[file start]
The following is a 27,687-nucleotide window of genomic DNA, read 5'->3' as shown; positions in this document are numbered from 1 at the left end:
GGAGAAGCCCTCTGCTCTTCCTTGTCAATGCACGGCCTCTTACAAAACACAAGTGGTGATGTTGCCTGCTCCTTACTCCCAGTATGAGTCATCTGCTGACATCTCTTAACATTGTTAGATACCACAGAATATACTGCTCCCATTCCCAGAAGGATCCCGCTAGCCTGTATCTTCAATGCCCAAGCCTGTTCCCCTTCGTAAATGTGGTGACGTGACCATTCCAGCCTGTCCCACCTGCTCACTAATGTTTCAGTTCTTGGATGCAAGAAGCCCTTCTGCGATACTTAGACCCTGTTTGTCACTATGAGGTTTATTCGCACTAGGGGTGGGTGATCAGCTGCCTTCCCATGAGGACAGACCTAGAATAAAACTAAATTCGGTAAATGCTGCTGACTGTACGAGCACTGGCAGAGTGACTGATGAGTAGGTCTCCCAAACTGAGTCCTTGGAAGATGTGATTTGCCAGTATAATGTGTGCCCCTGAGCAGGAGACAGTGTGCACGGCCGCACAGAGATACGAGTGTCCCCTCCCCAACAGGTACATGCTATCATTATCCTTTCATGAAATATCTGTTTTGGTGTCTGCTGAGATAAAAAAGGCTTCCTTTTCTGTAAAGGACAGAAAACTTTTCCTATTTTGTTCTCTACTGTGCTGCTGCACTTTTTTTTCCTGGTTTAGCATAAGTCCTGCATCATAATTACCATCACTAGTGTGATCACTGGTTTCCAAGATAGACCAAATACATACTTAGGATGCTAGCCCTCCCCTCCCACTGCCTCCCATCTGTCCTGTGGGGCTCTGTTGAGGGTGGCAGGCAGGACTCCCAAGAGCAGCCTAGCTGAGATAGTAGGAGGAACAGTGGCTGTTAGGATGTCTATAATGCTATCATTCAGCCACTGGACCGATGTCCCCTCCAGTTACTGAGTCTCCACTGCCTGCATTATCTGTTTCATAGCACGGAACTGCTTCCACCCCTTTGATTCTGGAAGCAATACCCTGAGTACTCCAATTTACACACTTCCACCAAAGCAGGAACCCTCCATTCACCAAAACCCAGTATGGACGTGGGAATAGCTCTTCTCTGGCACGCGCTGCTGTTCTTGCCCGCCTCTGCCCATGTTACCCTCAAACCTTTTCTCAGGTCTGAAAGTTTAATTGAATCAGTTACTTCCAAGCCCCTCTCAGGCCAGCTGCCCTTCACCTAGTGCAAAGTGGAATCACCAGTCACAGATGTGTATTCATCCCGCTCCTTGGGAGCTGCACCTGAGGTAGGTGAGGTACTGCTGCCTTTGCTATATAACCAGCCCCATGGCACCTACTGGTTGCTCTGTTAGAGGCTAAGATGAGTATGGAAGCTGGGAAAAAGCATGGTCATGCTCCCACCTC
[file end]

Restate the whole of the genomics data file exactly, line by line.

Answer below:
The following is a 27,687-nucleotide window of genomic DNA, read 5'->3' as shown; positions in this document are numbered from 1 at the left end:
GGAGAAGCCCTCTGCTCTTCCTTGTCAATGCACGGCCTCTTACAAAACACAAGTGGTGATGTTGCCTGCTCCTTACTCCCAGTATGAGTCATCTGCTGACATCTCTTAACATTGTTAGATACCACAGAATATACTGCTCCCATTCCCAGAAGGATCCCGCTAGCCTGTATCTTCAATGCCCAAGCCTGTTCCCCTTCGTAAATGTGGTGACGTGACCATTCCAGCCTGTCCCACCTGCTCACTAATGTTTCAGTTCTTGGATGCAAGAAGCCCTTCTGCGATACTTAGACCCTGTTTGTCACTATGAGGTTTATTCGCACTAGGGGTGGGTGATCAGCTGCCTTCCCATGAGGACAGACCTAGAATAAAACTAAATTCGGTAAATGCTGCTGACTGTACGAGCACTGGCAGAGTGACTGATGAGTAGGTCTCCCAAACTGAGTCCTTGGAAGATGTGATTTGCCAGTATAATGTGTGCCCCTGAGCAGGAGACAGTGTGCACGGCCGCACAGAGATACGAGTGTCCCCTCCCCAACAGGTACATGCTATCATTATCCTTTCATGAAATATCTGTTTTGGTGTCTGCTGAGATAAAAAAGGCTTCCTTTTCTGTAAAGGACAGAAAACTTTTCCTATTTTGTTCTCTACTGTGCTGCTGCACTTTTTTTTCCTGGTTTAGCATAAGTCCTGCATCATAATTACCATCACTAGTGTGATCACTGGTTTCCAAGATAGACCAAATACATACTTAGGATGCTAGCCCTCCCCTCCCACTGCCTCCCATCTGTCCTGTGGGGCTCTGTTGAGGGTGGCAGGCAGGACTCCCAAGAGCAGCCTAGCTGAGATAGTAGGAGGAACAGTGGCTGTTAGGATGTCTATAATGCTATCATTCAGCCACTGGACCGATGTCCCCTCCAGTTACTGAGTCTCCACTGCCTGCATTATCTGTTTCATAGCACGGAACTGCTTCCACCCCTTTGATTCTGGAAGCAATACCCTGAGTACTCCAATTTACACACTTCCACCAAAGCAGGAACCCTCCATTCACCAAAACCCAGTATGGACGTGGGAATAGCTCTTCTCTGGCACGCGCTGCTGTTCTTGCCCGCCTCTGCCCATGTTACCCTCAAACCTTTTCTCAGGTCTGAAAGTTTAATTGAATCAGTTACTTCCAAGCCCCTCTCAGGCCAGCTGCCCTTCACCTAGTGCAAAGTGGAATCACCAGTCACAGATGTGTATTCATCCCGCTCCTTGGGAGCTGCACCTGAGGTAGGTGAGGTACTGCTGCCTTTGCTATATAACCAGCCCCATGGCACCTACTGGTTGCTCTGTTAGAGGCTAAGATGAGTATGGAAGCTGGGAAAAAGCATGGTCATGCTCCCACCTC